I really think you are flattering Senator Cotton, to call him a ‘Phony Populist’.

      To me, I cannot see anything more in him than a Neo-Con Free-Trading yesterday’s news’s Federalist ‘Conservative’.

      • True enough, but as much as politicoes like Cotton are happy to use us, we mustn’t hesitate to use them when we can.

  6. I’m glad morale in ZOG’s mercenary force is low. Hopefully any decent white servicemen still in uniform will leave soon. Then only the dykes, fairies and coloreds will remain!

      • Don’t forget the Irish. Flynn, McCrystal, Miley, Martin Dempsey, are you catching on yet?

        You are the one of the people who defended them, what have you got to say?

  7. The US military has always been the cutting edge of the left.

    It’s good that the military is finally being honest with the troops as to what their job is in the military. As ZOG mercenaries, their purpose to exterminate the White race and to make the world safe for man on man sodomy and trans children.

    • @Dart…

      “The US military has always been the cutting edge of the left.”

      I can see that, from a certain angle, how you might say that, BUT, one thing I would say to you is that, when I was in, the majority of the soldiers I knew were quite far to The Right – Far Right, by today’s standards.

      And, I would be willing to bet, many are that way today, though, now they must remain mum about that, this as they practice something at which everyone in civilian life must be expert : smiling at work when they hear something from a superior that they find positively nauseating…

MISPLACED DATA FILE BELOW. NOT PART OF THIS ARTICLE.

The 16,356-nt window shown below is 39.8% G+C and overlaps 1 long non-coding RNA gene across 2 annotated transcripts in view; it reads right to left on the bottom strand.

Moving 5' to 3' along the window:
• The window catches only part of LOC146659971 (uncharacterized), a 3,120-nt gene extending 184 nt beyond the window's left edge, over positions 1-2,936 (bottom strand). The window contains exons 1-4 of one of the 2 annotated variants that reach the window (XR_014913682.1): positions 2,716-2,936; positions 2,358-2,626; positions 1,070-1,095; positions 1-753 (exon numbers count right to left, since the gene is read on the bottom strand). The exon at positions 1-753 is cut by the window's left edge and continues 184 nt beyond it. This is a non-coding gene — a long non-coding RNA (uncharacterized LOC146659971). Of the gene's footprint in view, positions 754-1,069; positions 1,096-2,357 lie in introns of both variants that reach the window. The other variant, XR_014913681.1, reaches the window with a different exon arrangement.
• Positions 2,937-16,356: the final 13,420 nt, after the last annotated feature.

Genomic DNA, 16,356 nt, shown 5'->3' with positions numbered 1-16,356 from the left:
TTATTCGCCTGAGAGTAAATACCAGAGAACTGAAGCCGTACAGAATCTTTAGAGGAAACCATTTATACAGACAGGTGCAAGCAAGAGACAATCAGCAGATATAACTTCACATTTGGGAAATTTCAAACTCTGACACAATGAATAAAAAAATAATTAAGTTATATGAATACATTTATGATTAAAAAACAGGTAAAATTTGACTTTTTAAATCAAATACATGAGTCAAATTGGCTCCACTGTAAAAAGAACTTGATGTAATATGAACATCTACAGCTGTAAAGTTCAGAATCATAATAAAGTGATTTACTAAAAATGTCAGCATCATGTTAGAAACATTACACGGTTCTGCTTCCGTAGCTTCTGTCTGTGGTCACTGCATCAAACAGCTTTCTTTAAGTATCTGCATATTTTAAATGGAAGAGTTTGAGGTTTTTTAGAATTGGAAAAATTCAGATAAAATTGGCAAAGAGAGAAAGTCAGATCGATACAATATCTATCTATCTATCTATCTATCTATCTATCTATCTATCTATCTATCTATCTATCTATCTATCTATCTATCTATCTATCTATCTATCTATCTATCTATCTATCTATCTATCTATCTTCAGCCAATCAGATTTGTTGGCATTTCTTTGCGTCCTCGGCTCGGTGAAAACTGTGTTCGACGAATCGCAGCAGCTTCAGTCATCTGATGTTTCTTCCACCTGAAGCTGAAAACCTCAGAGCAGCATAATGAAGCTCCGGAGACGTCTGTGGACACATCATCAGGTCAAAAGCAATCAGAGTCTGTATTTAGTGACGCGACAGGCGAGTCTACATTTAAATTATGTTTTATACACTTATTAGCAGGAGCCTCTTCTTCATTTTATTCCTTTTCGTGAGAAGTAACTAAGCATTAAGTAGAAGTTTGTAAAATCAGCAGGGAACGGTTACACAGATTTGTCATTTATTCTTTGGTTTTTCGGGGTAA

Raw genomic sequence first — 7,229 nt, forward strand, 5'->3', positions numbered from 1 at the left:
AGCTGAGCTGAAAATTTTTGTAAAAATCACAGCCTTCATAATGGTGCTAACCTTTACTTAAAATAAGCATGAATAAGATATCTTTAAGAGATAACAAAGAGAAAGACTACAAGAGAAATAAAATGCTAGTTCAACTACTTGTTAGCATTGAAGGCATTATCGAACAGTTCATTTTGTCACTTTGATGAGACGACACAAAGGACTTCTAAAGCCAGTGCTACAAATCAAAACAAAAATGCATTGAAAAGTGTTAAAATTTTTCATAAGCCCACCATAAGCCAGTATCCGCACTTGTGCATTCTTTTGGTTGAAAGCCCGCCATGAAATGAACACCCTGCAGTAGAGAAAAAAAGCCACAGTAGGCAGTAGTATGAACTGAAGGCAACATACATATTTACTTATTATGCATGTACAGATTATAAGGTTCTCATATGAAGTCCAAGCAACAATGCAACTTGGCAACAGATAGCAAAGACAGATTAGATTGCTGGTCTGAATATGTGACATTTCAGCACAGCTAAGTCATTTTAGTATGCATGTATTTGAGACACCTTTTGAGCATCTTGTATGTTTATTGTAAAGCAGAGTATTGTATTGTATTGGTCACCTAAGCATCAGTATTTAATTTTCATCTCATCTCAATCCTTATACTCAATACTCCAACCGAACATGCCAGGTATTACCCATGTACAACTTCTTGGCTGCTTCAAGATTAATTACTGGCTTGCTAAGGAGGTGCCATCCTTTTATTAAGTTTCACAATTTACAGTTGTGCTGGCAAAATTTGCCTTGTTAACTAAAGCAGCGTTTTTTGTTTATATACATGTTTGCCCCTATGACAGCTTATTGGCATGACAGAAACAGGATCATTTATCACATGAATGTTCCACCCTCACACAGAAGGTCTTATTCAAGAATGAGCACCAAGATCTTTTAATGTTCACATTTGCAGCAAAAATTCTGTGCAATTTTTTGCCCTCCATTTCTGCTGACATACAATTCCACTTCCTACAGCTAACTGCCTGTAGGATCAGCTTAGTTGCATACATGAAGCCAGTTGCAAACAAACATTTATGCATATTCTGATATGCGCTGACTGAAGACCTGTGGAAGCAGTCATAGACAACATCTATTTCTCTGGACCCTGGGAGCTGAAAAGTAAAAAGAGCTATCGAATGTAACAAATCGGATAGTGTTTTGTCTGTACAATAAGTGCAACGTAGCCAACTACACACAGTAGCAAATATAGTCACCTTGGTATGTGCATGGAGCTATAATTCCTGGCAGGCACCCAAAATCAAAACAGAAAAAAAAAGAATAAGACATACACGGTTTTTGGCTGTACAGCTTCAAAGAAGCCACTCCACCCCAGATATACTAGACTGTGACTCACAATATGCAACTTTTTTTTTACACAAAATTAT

8. There was a black Yale musicologist who caused a big stink among the niggers 20 years ago or so when he revealed that his research into the origins of the “old negro spirituals” howled by the field slaves (the supposed sun-source of all truly American music) showed that they came from…Scottish church songs. Naturally, he was lambasted as a “hankachiff-haid Unca Tom” for daring to undermine the black certainty in their popular music creative supremacy.

    After all: if dey ain’t got dat, what HAS dey got?

    This is not to say that there haven’t been truly great & innovative black musicians. I enjoy listening to old bluesmen like Robert Johnson, Blind Lemon Jefferson & Muddy Waters, or jazzers like Charlie Christian, Parker or Art Tatum.

    Music, especially in multiracial societies, is inevitably a melange of influences.

Comments are closed.